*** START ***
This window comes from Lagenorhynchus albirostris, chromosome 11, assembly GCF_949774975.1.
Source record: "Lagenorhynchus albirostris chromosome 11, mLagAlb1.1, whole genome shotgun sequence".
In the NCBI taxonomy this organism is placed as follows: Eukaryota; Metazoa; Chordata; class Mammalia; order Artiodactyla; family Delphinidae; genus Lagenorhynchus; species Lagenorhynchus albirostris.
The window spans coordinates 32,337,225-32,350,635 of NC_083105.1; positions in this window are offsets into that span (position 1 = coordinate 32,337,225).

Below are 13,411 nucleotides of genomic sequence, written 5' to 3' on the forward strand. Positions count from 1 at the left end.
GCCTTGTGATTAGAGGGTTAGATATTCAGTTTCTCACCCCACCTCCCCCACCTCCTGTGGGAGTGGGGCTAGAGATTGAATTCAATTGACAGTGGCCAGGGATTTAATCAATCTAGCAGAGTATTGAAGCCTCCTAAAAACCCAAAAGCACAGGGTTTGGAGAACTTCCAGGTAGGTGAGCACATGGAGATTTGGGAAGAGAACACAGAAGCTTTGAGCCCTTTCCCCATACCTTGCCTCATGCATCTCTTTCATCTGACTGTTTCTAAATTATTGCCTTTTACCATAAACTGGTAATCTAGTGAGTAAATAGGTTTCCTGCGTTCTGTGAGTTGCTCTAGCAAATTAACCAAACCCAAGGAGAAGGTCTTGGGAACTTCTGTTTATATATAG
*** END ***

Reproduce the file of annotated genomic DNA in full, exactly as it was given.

This window comes from Lagenorhynchus albirostris, chromosome 11, assembly GCF_949774975.1.
Source record: "Lagenorhynchus albirostris chromosome 11, mLagAlb1.1, whole genome shotgun sequence".
In the NCBI taxonomy this organism is placed as follows: Eukaryota; Metazoa; Chordata; class Mammalia; order Artiodactyla; family Delphinidae; genus Lagenorhynchus; species Lagenorhynchus albirostris.
The window spans coordinates 32,337,225-32,350,635 of NC_083105.1; positions in this window are offsets into that span (position 1 = coordinate 32,337,225).

Below are 13,411 nucleotides of genomic sequence, written 5' to 3' on the forward strand. Positions count from 1 at the left end.
GCCTTGTGATTAGAGGGTTAGATATTCAGTTTCTCACCCCACCTCCCCCACCTCCTGTGGGAGTGGGGCTAGAGATTGAATTCAATTGACAGTGGCCAGGGATTTAATCAATCTAGCAGAGTATTGAAGCCTCCTAAAAACCCAAAAGCACAGGGTTTGGAGAACTTCCAGGTAGGTGAGCACATGGAGATTTGGGAAGAGAACACAGAAGCTTTGAGCCCTTTCCCCATACCTTGCCTCATGCATCTCTTTCATCTGACTGTTTCTAAATTATTGCCTTTTACCATAAACTGGTAATCTAGTGAGTAAATAGGTTTCCTGCGTTCTGTGAGTTGCTCTAGCAAATTAACCAAACCCAAGGAGAAGGTCTTGGGAACTTCTGTTTATATATAG